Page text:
In writing disapprovingly in the New York Review of Books of Naomi Klein’s “This Changes Everything: Capitalism vs. the Climate,” Elizabeth Kolbert points out that the truth about climate change isn’t only inconvenient, it’s considered a deal-breaker, even by the supposedly green. An excerpt follows.


What would it take to radically reduce global carbon emissions and to do so in a way that would alleviate inequality and poverty? Back in 1998, which is to say more than a decade before Klein became interested in climate change, a group of Swiss scientists decided to tackle precisely this question. The plan they came up with became known as the 2,000-Watt Society.

The idea behind the plan is that everyone on the planet is entitled to generate (more or less) the same emissions, meaning everyone should use (more or less) the same amount of energy. Most of us don’t think about our energy consumption—to the extent we think about it at all—in terms of watts or watt-hours. All you really need to know to understand the plan is that, if you’re American, you currently live in a 12,000-watt society; if you’re Dutch, you live in an 8,000-watt society; if you’re Swiss, you live in a 5,000-watt society; and if you’re Bangladeshi you live in a 300-watt society. Thus, for Americans, living on 2,000 watts would mean cutting consumption by more than four fifths; for Bangladeshis it would mean increasing it almost by a factor of seven.

To investigate what a 2,000-watt lifestyle might look like, the authors of the plan came up with a set of six fictional Swiss families. Even those who lived in super energy-efficient houses, had sold their cars, and flew very rarely turned out to be consuming more than 2,000 watts per person. Only “Alice,” a resident of a retirement home who had no TV or personal computer and occasionally took the train to visit her children, met the target.

The need to reduce carbon emissions is, ostensibly, what This Changes Everything is all about. Yet apart from applauding the solar installations of the Northern Cheyenne, Klein avoids looking at all closely at what this would entail. She vaguely tells us that we’ll have to consume less, but not how much less, or what we’ll have to give up. At various points, she calls for a carbon tax. This is certainly a good idea, and one that’s advocated by many economists, but it hardly seems to challenge the basic logic of capitalism. Near the start of the book, Klein floats the “managed degrowth” concept, which might also be called economic contraction, but once again, how this might play out she leaves unexplored. Even more confoundingly, by end of the book she seems to have rejected the idea. “Shrinking humanity’s impact or ‘footprint,’” she writes, is “simply not an option today.”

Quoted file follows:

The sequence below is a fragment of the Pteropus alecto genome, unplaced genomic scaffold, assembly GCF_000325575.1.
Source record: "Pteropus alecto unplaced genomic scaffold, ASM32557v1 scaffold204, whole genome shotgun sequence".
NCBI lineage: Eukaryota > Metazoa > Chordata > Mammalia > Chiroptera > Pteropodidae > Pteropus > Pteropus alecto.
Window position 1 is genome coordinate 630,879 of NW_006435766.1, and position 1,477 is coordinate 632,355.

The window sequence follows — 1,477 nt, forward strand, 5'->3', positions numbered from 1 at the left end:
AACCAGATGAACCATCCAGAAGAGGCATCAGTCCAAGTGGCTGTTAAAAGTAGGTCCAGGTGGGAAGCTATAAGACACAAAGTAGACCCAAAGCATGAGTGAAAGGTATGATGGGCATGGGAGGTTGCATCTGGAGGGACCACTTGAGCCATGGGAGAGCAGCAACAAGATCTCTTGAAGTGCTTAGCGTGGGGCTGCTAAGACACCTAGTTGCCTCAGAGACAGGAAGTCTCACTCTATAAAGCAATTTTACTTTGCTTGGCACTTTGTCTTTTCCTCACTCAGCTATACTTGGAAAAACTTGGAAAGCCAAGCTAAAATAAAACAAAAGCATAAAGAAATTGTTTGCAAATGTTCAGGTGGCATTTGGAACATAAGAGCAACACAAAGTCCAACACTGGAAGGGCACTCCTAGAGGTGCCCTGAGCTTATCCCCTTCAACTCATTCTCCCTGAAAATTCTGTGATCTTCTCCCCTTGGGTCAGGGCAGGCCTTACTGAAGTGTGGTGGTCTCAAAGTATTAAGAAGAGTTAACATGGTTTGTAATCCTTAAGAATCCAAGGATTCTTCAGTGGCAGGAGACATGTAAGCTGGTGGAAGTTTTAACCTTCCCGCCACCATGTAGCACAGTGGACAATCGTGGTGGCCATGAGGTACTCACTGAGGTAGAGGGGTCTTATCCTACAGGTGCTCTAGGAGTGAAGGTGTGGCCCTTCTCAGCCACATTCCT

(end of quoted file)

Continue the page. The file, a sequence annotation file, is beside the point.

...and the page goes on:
In place of “degrowth” she offers “regeneration,” a concept so cheerfully fuzzy I won’t even attempt to explain it. Regeneration, Klein writes, “is active: we become full participants in the process of maximizing life’s creativity.”

To draw on Klein paraphrasing Al Gore, here’s my inconvenient truth: when you tell people what it would actually take to radically reduce carbon emissions, they turn away. They don’t want to give up air travel or air conditioning or HDTV or trips to the mall or the family car or the myriad other things that go along with consuming 5,000 or 8,000 or 12,000 watts. All the major environmental groups know this, which is why they maintain, contrary to the requirements of a 2,000-watt society, that climate change can be tackled with minimal disruption to “the American way of life.” And Klein, you have to assume, knows it too. The irony of her book is that she ends up exactly where the “warmists” do, telling a fable she hopes will do some good.•